Solid Waste & Recycling

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Commingled Container Recycling

Automated glass colour-sorting technology improves the efficiency and economics of established commingled container collection systems. The typical system breaks approximately 50 per cent of the glass...


Automated glass colour-sorting technology improves the efficiency and economics of established commingled container collection systems. The typical system breaks approximately 50 per cent of the glass containers collected. Breakage occurs at several points in the system: when glass containers are emptied into the collection truck, during transfer to the MRF floor, and when the containers are loaded onto in-feed conveyors. The vast majority of this broken glass is lost in the screening process with plastic, paper, and other debris.

The degree to which these other contaminants affect the marketability of the mixed-colour broken glass varies from facility to facility. The best it can bring–due to the commingled nature of the glass colours (providing that contamination is removed)–is a low value aggregate or sand blasting material. Where these low value markets do not exist, this screened fraction represents a negative value because of disposal costs.

Glass separation system

Today, technology exists to recover 80 to 90 per cent of this “lost glass,” automatically colour-sort it, and return it to the bottle recycling loop. MSS, Inc. in Schaumberg, Illinois, develops and supplies glass-sorting equipment.

The glass-sorting process requires specific equipment. Glass first enters the system through a surge hopper. The hopper then feeds the first metering conveyor which provides a steady, even flow of glass to the rest of the system. Magnetic separation is used to remove ferrous contaminants; the glass is then screened to remove glass particles below 3/8 inch (9.5 mm) in size. (These smaller particles can’t be effectively sorted.) The screening mechanism also removes glass particles larger than 2 inches (51 mm) in size. These large particles are then routed through a glass crusher that reduces the glass to the proper size for sorting. Following the screen, removal of light non-glass materials such as paper and plastic is achieved with a vacuum system. At this point the glass enters the Electro Pneumatic Aluminum Concentrator (ELPAC) which removes aluminum and other non-ferrous contaminants.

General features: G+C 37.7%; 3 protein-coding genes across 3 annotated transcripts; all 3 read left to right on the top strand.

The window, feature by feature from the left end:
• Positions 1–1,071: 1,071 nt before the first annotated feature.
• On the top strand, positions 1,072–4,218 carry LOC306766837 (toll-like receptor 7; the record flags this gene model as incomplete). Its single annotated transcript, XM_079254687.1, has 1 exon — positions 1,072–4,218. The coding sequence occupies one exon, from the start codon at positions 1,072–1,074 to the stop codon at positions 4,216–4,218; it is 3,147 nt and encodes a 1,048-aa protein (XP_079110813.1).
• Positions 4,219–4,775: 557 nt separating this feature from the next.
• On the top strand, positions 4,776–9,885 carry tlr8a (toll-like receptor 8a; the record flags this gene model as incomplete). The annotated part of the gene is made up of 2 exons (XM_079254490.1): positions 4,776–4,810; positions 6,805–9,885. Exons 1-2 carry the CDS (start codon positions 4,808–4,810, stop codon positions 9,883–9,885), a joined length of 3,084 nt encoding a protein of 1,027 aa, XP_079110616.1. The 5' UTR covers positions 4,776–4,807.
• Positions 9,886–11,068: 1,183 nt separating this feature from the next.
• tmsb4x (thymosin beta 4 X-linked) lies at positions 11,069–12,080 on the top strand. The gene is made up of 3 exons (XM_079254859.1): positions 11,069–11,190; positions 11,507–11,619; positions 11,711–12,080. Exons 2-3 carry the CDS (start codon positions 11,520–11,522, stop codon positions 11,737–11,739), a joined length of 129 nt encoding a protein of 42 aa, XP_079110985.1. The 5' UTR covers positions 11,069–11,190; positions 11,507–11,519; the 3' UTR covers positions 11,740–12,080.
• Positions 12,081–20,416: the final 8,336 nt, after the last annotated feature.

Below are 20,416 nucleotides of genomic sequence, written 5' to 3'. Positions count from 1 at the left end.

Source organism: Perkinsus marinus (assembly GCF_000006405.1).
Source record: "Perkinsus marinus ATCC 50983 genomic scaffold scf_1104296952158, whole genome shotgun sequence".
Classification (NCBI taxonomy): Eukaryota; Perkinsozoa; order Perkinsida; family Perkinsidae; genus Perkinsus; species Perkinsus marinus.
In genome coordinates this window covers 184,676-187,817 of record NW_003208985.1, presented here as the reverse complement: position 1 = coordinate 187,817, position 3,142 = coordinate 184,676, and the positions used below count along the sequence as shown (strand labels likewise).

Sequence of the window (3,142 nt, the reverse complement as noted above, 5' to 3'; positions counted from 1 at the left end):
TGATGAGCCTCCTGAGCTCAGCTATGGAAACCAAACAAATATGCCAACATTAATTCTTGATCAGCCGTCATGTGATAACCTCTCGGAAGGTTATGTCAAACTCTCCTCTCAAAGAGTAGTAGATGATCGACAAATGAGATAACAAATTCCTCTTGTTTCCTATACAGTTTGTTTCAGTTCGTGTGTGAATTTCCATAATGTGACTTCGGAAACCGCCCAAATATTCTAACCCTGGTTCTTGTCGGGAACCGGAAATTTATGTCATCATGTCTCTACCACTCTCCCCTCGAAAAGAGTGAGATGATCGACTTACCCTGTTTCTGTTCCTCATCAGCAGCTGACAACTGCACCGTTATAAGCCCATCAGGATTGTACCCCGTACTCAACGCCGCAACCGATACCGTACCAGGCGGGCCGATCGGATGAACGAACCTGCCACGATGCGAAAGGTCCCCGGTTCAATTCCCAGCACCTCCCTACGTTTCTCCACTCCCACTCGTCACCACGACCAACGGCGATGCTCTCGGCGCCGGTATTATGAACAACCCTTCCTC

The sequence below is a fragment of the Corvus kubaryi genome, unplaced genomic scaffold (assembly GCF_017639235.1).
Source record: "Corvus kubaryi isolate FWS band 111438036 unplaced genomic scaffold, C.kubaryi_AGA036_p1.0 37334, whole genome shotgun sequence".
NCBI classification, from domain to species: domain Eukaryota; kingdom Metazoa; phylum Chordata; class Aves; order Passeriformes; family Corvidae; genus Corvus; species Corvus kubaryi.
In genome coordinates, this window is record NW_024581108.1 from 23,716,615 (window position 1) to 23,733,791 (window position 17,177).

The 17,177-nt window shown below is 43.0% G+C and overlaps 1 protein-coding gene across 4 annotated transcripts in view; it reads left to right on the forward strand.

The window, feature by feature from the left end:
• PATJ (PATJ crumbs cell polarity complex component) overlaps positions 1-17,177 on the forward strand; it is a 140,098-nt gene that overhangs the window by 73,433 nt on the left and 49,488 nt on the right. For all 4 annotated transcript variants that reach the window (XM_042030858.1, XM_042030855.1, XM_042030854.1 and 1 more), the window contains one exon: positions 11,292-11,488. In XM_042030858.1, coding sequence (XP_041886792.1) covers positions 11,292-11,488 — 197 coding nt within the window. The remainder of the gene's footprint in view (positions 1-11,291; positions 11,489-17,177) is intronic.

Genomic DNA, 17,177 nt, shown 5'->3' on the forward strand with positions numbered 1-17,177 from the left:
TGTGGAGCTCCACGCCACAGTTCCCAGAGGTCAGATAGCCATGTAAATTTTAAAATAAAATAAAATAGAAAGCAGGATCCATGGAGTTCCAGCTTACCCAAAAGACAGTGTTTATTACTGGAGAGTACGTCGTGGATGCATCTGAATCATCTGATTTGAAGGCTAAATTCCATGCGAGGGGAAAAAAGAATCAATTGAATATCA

The mixed color glass now has the majority of contamination removed and has been appropriately sized. Glass then enters the vibrating feeder which provides a single layer of glass to the ColorSort module. The single layer of glass travels down a slide which gravity feeds the glass through the identification array. High-speed optical scanners and a series of digital signal processors distinguish different glass colors. An array of 96 precision air jets then separates the selected item from the glass stream. The first module removes ceramic and other opaque contaminants. The second module removes green glass while the final module removes brown glass. All sorted fractions are of 95 per cent or greater purity. Total system capacities begin at 5 tonnes per hour. Additional capacity is attained by paralleling the modules. A touch-screen provides users with sort selection, system diagnostics, sorting statistics, and parameter access for fine tuning

Decrease costs and increase revenue

Alliance Waste Services in Schaumburg, Illinois, installed the MSS Glass sort system in the spring of 1998. The company has realized a 70 per cent reduction in residue disposal costs and has doubled revenue generated from the sale of colour-sorted glass.

Plant manager Mike Tisdale explains, “By reducing disposal costs and increasing glass recovery, this system will pay for itself very quickly.”

Written by Josh Bickman, marketing director for MSS, Inc. in Schaumberg, Illinois.


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